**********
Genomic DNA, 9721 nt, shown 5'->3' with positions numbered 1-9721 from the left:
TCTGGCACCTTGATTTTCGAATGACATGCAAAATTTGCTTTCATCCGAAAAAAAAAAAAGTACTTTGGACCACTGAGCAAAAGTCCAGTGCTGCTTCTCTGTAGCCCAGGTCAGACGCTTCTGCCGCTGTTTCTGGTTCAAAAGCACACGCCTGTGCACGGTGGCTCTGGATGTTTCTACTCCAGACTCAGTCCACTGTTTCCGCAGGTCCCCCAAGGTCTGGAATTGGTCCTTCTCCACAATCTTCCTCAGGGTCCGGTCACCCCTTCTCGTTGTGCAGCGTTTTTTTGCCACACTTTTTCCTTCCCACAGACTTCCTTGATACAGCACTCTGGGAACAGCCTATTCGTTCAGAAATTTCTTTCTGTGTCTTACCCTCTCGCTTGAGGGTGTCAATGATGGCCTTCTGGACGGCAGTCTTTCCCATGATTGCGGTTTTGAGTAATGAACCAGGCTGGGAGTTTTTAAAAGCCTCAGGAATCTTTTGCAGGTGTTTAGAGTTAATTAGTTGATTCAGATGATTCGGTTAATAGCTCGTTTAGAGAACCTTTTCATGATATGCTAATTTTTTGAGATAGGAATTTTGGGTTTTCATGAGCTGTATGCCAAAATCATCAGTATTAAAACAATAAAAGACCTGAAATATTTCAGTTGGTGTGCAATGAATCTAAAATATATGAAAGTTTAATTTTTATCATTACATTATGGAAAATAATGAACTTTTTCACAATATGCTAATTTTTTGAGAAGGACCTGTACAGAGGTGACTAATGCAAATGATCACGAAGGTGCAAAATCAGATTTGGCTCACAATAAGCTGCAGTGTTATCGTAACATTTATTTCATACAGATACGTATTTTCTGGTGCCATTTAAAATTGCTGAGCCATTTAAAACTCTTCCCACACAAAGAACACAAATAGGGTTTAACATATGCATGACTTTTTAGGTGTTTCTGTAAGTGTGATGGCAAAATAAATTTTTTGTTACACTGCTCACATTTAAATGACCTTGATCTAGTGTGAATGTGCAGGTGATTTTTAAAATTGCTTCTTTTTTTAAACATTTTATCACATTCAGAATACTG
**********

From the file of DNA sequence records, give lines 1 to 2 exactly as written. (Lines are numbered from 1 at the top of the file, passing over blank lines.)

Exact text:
Genomic DNA, 9721 nt, shown 5'->3' with positions numbered 1-9721 from the left:
TCTGGCACCTTGATTTTCGAATGACATGCAAAATTTGCTTTCATCCGAAAAAAAAAAAAGTACTTTGGACCACTGAGCAAAAGTCCAGTGCTGCTTCTCTGTAGCCCAGGTCAGACGCTTCTGCCGCTGTTTCTGGTTCAAAAGCACACGCCTGTGCACGGTGGCTCTGGATGTTTCTACTCCAGACTCAGTCCACTGTTTCCGCAGGTCCCCCAAGGTCTGGAATTGGTCCTTCTCCACAATCTTCCTCAGGGTCCGGTCACCCCTTCTCGTTGTGCAGCGTTTTTTTGCCACACTTTTTCCTTCCCACAGACTTCCTTGATACAGCACTCTGGGAACAGCCTATTCGTTCAGAAATTTCTTTCTGTGTCTTACCCTCTCGCTTGAGGGTGTCAATGATGGCCTTCTGGACGGCAGTCTTTCCCATGATTGCGGTTTTGAGTAATGAACCAGGCTGGGAGTTTTTAAAAGCCTCAGGAATCTTTTGCAGGTGTTTAGAGTTAATTAGTTGATTCAGATGATTCGGTTAATAGCTCGTTTAGAGAACCTTTTCATGATATGCTAATTTTTTGAGATAGGAATTTTGGGTTTTCATGAGCTGTATGCCAAAATCATCAGTATTAAAACAATAAAAGACCTGAAATATTTCAGTTGGTGTGCAATGAATCTAAAATATATGAAAGTTTAATTTTTATCATTACATTATGGAAAATAATGAACTTTTTCACAATATGCTAATTTTTTGAGAAGGACCTGTACAGAGGTGACTAATGCAAATGATCACGAAGGTGCAAAATCAGATTTGGCTCACAATAAGCTGCAGTGTTATCGTAACATTTATTTCATACAGATACGTATTTTCTGGTGCCATTTAAAATTGCTGAGCCATTTAAAACTCTTCCCACACAAAGAACACAAATAGGGTTTAACATATGCATGACTTTTTAGGTGTTTCTGTAAGTGTGATGGCAAAATAAATTTTTTGTTACACTGCTCACATTTAAATGACCTTGATCTAGTGTGAATGTGCAGGTGATTTTTAAAATTGCTTCTTTTTTTAAACATTTTATCACATTCAGAATACTG